Since the revolution in 2011 and the ongoing counter-revolution, tourists have fled Egypt to a large extent. This has created an opportunity for unique experiences of places in Egypt to visit without the crowds. Finding yourself alone inside a pyramid is now a real possibility.
The Giza Plateau is probably one of the most recognizable destinations on Earth. Located on a desert plateau to the west of the capital of Cairo, Giza is its own city but in recent years it’s grown so much that it feels like another district of ever-expanding Cairo.
While once a humble carriage track, Giza is now one of the most touristy parts of Egypt, home to upmarket hotels, big-name restaurants, giant shopping malls, and pulsing nightclubs. But most famously, Giza is the closest part of the city to the Pyramids of Giza and the Sphinx, which is why most people center themselves around this neighborhood for at least a few days during their trip to Cairo.
The three main pyramids of Giza are an ancient necropolis that were built as tombs for three Egyptian pharaohs – Khufu, Khafre and Menkaure. A scattering of satellite pyramids in the area were built as a place to bury their wives and royal family members. The Great Pyramid of Khufu (Cheops) is the one you can enter if you’re happy to pay extra. Alternatively, you can take a camel ride out into the desert and get a photo with all of the pyramids in the background before heading to the Sphinx for the stock standard Sphinx-kissing tourist photo.
If you happen to be staying close to Giza overnight, don’t miss the Pyramids Sound and Light Show. It’s exactly what it sounds like, but it’s a great way to appreciate the Great Pyramid a little differently. While you’ll have to pay for a seat at the official light show, if you have dinner on the balcony of the nearby Pizza Hut, you can watch both the sunset and the show for free.
One thousand years after the construction of the Great Pyramids, the New Kingdom arose in Egypt, and power shifted from the ancient capital of Memphis to Thebes in the south, the site of modern-day Luxor. Enriched by gold mined in the deserts of Nubia and transported to the city on the river Nile, Thebes became the country’s cultural and political hub. Today, the mid-sized city Luxor is known as the “world’s largest open air museum” and is one of Egypt’s most popular travel destinations. There’s so much to see and do in Luxor – from temples to tombs and everything in between. You’ll need to allow a couple of days to do it all justice.
Most of the Luxor attractions are located either on the East Bank or the West Bank of the Nile. Famous highlights on the East Bank include Karnak Temple – also known as Ipet-isu (‘Most Select of Places’) – an extraordinary temple city that took over 2,000 years to build. Although the entire Karnak complex consists of four main parts, the main structure known as the Temple of Amun is the only one that is open to the general public. The largest religious building ever built, the temple’s pillared hall is a breathtaking stone forest of 134 columns that stand as high as 21 meters (69 feet). Stroll.
The beautifully illuminated Luxor Temple is a particularly stunning temple to explore at night. On the other side of the Nile, the West Bank boasts the white-washed scenery of the Valley of the Kings, home to many elaborate and colorfully-muraled tombs, pits, and burial chambers. Some of the tombs are included in your ticket entrance, but prepare to pay more to visit King Tut’s tomb – the highlight – the final resting place of King Tutankhamun’s mummy.
This dusty capital city is one of the most sprawling cities on Earth, home to more than 17 million people. Built on the banks of the Nile River, Cairo is a medieval Islamic city with an eternally hazy horizon and beige-colored buildings topped with TV satellites.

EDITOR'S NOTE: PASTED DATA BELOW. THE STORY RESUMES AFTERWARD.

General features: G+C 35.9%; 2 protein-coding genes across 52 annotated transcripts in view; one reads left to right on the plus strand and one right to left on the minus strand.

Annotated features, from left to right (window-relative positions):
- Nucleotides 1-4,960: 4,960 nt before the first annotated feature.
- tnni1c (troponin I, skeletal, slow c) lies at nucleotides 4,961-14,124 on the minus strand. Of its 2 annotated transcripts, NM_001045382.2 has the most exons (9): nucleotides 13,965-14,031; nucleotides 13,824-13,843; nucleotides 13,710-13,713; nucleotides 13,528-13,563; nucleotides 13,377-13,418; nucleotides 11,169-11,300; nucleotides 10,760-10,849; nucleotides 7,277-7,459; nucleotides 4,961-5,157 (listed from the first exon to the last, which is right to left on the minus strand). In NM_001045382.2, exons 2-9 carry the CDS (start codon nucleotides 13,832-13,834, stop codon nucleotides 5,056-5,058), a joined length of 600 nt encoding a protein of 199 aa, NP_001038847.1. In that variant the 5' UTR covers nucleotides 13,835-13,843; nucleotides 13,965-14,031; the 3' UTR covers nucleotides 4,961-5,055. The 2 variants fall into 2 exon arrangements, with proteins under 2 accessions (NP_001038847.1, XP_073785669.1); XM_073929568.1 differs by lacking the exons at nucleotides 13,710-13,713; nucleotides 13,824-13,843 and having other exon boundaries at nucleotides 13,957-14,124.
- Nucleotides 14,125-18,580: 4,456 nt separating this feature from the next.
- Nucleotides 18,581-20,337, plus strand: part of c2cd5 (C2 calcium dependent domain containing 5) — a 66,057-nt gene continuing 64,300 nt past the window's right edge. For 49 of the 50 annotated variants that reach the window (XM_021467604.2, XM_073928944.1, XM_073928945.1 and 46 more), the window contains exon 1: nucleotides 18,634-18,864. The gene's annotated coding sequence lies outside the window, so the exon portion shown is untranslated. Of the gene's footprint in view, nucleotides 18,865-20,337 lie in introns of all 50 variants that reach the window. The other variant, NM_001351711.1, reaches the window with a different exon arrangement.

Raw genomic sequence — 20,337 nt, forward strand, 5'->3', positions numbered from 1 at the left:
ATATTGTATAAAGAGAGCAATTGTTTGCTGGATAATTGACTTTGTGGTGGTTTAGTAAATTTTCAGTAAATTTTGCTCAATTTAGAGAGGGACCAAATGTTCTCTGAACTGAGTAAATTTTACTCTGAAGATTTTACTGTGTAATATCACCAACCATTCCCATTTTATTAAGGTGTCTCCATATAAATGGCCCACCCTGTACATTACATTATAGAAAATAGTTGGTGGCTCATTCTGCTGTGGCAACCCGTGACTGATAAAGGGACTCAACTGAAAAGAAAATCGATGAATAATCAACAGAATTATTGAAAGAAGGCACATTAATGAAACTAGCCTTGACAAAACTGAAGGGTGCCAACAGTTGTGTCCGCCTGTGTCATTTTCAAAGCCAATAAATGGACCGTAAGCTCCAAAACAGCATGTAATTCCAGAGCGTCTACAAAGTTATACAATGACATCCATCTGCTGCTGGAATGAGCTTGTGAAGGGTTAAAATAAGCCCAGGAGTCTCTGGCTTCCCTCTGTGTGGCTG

Built near the ancient capital city of Memphis, modern Cairo is a popular starting point for cruises up the Nile and for explorations of the Pyramids at Giza just outside the city’s limits. But there is so much to do within this enormous city itself. At the world-renowned Egyptian Museum of Tahrir Square, visitors can get a close-up view of the treasure of Tutankhamun as well as mummies and other artifacts from Egypt’s ancient past.
The city’s most historic mosques are worth a visit as well. Dating back to the 9th century when the Fatimids made the city their capital, the Ibn Tulun Mosque is the oldest in Cairo. The stunning Citadel and Mosque of Mohammed Ali Pasha, also known as the Alabaster Mosque for its gleaming white edifice, was named after the man who is regarded as the founder of modern Egypt.
When you’ve tired of Cairo’s historical sights, get a true taste of Egypt by immersing yourself in everyday life. Embrace the crowds while shopping at one of the city’s chaotic markets like the Khan al-Khalili bazaar, smoke some shisha amongst locals at a local Ahwaz or escape the heat of the inner city entirely with a breezy felucca trip along the Nile on a traditional Egyptian sailing boat.
Egypt’s southernmost city, Aswan is another major city nestled along the banks of the Nile River. However, due to its location and size, it offers a much more relaxed alternative to big cities Luxor or Cairo.
Although its own monuments are minor compared to Luxor’s, Aswan is the base for excursions to the temples of Philae and Kabasha and to the Sun Temple of Ramses II at Abu Simbel, to the south. It is also the best starting point for excursions to the temples of Kom Ombo and Edfu, between Aswan and Luxor.
Aswan itself has one of the most beguiling settings in Egypt. Granite cliffs overlook the Nile’s First Cataract, the first of a series of shallow white water rapids broken by rocky islets that stretch north to Khartoum. Home to a large community of Nubian people, it was once the gateway to Africa in ancient Egypt. You can learn more about these people at the Nubian Museum, which is filled with treasures and relics that were kept safe from the flood of Nubia.
Aswan is famous for its granite quarries that were used to build Luxor’s many obelisks. Some of these unfinished obelisks can still be seen in the city today, such as the largest known ancient obelisk in the world located in the south of Aswan that was intended to be over 40 meters tall.
The Aswan region attracted world-wide attention in the 1960s when the construction of the Aswan High Dam was completed. Two ancient stone temples built by Ramesses II at Abu Simbel lay in the path of the rising waters of Lake Nasser. The edifices and their temples were dismantled and reassembled on a bank high above the reservoir. About a 3 hours bus drive from Aswan, a day trip to view the massive temples is a can’t-miss activity.
Dahshur is a little village south of Cairo that’s home to some lesser-known, less-crowded pyramids – you won’t find the massive queues that you’d expect at the Giza complex or Saqqara here. In fact, until 1996, it was a restricted military zone.